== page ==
Archive for February, 2022
This article will give you all the tools you need for properly evaluating an employee.
What makes a good employee? There are several things you can look for during the application and interview processes that will help to ensure you hire good people the first time. The screening process should start with the initial application or resume.
One step you definitely shouldn’t skip is the background check.Though there may be a small cost involved in this, it’s important to make sure anyone you are considering hiring has supplied you with accurate information, and doesn’t have a criminal background (or has sufficient record of dismissal).
Here are a few alarming statistics from HireRight, a company that verifies resume information and conducts background checks:
- 10 percent of applications and resumes contain serious background misrepresentation
- 30 percent of job applicants exaggerate accomplishments to look good on paper
- 34 percent of applications and resumes contain outright lies regarding ability, education, and experience.
As you can see, background checks are an important step in the hiring process.
Nice people make the best employees. In general, they are fast learners, easy to teach, and fun to be around. If it comes down to choosing between an exceptionally qualified and rude candidate, or a nice one who may need a bit of extra training to get up to speed, it’s in your best interests to choose the nice person every time.
Other than being nice, what qualities should good employees possess? Here are a few examples of qualities and characteristics to look for:
- Responsibility: Seek people who will see their tasks through to the end, and will claim responsibility for their work and their actions on the job.
- Initiative: Does the candidate demonstrate an interest in self-starting? Look for someone who will find something to do when they run out of work, rather than someone who’ll wait to be told what to do, and then rush through the assignment.
- Discipline: Good employees are able to focus and complete a task or assignment thoroughly.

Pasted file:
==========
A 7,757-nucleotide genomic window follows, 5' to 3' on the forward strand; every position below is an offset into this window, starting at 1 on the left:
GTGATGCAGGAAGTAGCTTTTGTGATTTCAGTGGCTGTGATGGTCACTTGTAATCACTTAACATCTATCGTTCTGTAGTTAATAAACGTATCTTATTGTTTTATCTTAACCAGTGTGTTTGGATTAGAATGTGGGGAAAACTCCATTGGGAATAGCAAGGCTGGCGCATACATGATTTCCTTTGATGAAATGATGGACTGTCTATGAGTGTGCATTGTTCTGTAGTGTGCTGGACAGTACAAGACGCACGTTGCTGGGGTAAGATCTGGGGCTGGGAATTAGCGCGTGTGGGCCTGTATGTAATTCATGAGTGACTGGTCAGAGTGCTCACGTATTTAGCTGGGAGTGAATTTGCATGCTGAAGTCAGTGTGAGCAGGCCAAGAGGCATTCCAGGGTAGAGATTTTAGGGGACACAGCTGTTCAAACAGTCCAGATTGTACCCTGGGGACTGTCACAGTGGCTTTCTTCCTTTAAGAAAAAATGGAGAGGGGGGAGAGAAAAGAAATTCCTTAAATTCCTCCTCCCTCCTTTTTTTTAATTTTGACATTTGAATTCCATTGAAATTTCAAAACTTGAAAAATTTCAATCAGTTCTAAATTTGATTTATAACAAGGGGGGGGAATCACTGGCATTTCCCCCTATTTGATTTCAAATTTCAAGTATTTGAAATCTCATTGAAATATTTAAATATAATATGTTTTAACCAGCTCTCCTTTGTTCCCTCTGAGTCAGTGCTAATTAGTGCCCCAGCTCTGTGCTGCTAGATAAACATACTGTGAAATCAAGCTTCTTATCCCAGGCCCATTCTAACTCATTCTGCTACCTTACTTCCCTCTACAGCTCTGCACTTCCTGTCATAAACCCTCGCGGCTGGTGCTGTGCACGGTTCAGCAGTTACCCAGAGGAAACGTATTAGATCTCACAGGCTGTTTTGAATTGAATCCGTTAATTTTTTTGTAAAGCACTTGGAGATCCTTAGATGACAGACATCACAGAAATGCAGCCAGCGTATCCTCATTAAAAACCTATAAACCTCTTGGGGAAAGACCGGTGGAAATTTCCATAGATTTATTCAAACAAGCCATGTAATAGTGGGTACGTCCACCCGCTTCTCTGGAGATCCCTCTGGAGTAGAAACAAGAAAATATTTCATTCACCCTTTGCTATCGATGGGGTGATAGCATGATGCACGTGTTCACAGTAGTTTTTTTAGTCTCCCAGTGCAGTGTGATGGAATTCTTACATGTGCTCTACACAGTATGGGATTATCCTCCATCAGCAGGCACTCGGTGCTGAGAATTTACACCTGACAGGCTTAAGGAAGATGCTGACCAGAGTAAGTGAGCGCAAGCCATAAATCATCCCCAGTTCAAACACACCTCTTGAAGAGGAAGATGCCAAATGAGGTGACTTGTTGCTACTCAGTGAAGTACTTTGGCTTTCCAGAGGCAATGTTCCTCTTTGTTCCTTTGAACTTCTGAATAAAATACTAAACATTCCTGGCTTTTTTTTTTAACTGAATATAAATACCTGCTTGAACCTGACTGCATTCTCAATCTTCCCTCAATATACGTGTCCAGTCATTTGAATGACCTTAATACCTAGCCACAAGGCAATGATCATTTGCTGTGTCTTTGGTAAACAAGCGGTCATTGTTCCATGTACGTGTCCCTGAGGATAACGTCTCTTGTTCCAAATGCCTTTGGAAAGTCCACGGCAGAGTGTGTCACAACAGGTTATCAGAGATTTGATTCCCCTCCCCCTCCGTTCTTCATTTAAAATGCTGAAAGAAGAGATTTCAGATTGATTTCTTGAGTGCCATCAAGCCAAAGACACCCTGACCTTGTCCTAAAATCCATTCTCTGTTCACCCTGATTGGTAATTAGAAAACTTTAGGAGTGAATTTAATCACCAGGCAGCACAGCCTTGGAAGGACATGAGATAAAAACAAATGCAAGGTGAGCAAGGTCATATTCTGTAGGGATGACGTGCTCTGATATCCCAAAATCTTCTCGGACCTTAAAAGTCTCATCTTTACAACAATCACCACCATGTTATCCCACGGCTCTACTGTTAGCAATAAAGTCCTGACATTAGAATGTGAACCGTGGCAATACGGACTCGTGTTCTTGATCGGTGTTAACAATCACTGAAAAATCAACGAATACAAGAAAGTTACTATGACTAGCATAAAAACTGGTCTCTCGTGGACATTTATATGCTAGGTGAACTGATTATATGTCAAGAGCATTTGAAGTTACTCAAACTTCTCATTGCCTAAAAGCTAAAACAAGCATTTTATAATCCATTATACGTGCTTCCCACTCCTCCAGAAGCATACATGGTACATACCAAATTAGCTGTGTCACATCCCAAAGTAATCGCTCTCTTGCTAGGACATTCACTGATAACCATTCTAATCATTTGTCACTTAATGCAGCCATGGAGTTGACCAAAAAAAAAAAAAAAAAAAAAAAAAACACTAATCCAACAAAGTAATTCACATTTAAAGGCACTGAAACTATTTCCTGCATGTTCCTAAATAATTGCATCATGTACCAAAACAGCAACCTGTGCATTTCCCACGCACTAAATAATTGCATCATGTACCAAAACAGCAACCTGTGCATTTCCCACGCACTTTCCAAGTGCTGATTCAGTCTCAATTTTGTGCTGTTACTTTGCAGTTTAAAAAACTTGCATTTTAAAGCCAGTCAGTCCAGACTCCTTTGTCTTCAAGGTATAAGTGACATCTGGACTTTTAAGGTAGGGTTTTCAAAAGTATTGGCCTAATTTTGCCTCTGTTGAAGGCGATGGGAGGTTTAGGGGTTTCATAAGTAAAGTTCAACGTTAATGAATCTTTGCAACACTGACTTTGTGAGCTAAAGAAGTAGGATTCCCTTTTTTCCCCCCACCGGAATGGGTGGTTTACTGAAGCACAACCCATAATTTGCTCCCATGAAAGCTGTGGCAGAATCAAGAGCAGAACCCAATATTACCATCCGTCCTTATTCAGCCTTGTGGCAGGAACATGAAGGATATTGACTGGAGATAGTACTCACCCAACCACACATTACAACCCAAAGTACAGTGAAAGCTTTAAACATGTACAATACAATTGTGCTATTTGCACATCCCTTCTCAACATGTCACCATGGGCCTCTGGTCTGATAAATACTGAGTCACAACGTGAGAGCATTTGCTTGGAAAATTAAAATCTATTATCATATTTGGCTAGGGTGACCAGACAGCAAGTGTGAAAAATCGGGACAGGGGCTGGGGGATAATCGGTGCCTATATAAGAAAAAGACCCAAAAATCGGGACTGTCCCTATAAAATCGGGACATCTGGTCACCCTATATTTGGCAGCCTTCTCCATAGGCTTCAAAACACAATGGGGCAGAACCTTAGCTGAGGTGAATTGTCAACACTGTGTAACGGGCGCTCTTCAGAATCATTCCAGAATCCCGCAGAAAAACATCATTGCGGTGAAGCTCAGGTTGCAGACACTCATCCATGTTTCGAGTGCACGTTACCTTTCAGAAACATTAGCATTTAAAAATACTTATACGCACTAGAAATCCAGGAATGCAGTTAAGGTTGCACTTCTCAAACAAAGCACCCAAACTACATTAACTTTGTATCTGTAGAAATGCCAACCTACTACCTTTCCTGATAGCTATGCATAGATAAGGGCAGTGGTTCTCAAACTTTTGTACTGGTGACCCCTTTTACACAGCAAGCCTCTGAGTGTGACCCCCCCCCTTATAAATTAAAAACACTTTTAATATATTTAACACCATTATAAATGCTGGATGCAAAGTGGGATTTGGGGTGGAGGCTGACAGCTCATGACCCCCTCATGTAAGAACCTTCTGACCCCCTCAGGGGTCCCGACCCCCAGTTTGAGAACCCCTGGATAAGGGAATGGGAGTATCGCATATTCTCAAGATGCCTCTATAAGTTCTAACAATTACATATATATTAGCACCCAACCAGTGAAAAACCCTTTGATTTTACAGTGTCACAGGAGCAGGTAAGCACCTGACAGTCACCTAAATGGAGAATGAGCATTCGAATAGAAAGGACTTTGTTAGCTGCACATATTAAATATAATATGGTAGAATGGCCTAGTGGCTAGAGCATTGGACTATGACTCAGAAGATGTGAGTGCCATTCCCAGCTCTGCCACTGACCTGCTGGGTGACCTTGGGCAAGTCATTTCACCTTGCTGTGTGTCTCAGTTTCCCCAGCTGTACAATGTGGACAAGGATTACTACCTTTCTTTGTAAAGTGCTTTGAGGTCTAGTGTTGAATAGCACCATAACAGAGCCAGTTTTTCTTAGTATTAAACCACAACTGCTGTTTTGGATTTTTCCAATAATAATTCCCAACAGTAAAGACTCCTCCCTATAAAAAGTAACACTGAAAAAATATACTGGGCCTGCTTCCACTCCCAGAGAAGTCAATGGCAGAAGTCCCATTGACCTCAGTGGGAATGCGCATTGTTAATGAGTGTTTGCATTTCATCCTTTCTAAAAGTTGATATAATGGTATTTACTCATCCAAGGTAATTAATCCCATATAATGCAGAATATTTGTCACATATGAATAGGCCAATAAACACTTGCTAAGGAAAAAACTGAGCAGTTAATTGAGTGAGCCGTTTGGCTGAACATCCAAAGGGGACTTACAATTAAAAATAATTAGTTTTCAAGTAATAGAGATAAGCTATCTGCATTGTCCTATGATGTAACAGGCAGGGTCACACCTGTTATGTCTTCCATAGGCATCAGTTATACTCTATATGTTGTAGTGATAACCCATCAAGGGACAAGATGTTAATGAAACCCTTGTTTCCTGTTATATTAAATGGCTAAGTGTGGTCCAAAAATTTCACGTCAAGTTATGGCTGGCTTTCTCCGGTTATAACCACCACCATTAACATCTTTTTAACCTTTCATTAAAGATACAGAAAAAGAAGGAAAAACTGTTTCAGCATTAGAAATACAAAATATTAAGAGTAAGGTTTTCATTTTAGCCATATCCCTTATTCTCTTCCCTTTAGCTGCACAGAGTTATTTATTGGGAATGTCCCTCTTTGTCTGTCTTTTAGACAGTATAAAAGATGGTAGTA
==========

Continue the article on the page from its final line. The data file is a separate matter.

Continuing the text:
- Positive: The best employees are generally cheerful, even when working on an assignment they don’t particularly enjoy.
- Consistent: Look for employers who are dependable, show up on time, and will put in extra effort when necessary to finish the job.
- Empathetic: Your employees should be able to recognize when coworkers or customers are having trouble, and be courteous and aware of their needs.
- Modest: Look for people who give credit where credit is due, and don’t try to claim all the recognition for the work of the team.
This set of tricks for evaluating employees before you actually hire them should give you an extremely high chance of finding that perfect employee.
About The Author
Dionisio Gomez / author
Dionisio Gomez is an accomplished Internet Marketer. He has been successfully selling and promoting products for more than 5 years. Dionisio has an amazing site set up where you can find more of his products on Hiring The Right People at: http://www.hiringthehelpyouneed.com
Aging is a natural process we will all experience at some point. Whether it’s characterized by lack of physical or mental agility, or whether it’s just by virtue of our ongoing years, we all feel old and useless from time to time, and it really needn’t be the case. The older generations have a great deal still left to offer society in every sphere, particularly employment. In fact, many major corporations are realizing the benefits of hiring an older workforce, and are keeping many employees on well past the standard retirement age.
Statistics have shown that older workers are far less likely to quit their job, and almost a quarter as likely to call in for a sick day. This means that by employing older people, companies benefit from dedication and hard work which is engrained on our generation, and isn’t statistically as prevalent amongst the labor force of today. In addition to that, companies can really benefit from the years of employment and team-working experience of older employees, which means older workers are an attractive option.